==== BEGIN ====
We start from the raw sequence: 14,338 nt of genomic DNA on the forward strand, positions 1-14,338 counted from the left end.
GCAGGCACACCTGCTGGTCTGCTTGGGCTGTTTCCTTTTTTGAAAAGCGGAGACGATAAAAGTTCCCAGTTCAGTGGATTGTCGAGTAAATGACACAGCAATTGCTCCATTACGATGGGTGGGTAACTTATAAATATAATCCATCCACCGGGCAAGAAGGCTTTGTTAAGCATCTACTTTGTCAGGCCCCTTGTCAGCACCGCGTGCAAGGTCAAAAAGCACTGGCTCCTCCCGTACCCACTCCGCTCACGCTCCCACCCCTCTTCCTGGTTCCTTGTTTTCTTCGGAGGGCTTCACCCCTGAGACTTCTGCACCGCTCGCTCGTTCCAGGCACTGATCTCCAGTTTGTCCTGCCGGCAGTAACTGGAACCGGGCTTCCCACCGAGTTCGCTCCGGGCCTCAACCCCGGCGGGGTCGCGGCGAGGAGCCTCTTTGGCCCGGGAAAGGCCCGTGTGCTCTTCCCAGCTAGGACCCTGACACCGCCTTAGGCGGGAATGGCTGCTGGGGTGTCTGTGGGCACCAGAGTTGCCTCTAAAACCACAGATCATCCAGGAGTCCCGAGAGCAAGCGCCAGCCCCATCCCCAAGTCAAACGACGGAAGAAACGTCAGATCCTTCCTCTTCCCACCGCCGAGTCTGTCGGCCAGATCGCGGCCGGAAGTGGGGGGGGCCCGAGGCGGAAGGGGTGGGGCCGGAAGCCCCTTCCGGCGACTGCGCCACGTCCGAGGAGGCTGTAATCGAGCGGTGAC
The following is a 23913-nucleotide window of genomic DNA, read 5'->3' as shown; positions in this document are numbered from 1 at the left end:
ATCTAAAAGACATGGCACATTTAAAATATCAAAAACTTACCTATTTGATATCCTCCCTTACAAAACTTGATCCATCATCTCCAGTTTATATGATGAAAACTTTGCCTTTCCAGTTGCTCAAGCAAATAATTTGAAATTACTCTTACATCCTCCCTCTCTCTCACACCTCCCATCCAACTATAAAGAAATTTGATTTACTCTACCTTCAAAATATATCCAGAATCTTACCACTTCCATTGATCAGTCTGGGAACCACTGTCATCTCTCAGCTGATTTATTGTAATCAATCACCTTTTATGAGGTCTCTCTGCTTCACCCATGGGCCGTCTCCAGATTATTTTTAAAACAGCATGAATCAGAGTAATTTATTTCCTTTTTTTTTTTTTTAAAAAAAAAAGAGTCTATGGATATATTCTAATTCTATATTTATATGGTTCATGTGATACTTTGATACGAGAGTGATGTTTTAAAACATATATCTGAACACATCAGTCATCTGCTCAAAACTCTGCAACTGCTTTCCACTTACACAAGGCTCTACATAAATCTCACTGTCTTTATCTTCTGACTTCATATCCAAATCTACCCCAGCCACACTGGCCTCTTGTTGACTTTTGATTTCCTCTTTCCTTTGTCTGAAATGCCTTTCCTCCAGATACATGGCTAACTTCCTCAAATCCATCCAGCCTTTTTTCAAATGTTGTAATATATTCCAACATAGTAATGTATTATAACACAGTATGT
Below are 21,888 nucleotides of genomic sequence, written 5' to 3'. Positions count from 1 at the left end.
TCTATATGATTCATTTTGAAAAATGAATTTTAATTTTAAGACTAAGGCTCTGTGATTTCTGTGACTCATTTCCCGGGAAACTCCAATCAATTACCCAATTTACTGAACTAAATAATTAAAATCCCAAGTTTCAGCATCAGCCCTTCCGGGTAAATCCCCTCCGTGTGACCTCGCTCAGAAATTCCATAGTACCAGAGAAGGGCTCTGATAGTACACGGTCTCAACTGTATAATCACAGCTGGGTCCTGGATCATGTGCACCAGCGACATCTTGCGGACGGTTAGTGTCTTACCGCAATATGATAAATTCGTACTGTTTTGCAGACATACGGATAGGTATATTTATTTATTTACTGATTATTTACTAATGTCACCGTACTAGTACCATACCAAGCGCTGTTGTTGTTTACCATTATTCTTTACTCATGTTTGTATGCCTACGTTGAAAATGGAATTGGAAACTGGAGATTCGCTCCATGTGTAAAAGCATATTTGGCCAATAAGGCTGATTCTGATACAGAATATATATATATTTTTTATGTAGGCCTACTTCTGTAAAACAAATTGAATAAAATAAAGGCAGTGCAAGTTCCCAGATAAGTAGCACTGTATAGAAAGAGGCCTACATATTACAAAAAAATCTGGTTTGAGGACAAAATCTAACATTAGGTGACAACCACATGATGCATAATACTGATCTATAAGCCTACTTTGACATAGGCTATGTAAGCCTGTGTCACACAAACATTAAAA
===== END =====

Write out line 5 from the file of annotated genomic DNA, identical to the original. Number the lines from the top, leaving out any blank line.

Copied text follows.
Below are 21,888 nucleotides of genomic sequence, written 5' to 3'. Positions count from 1 at the left end.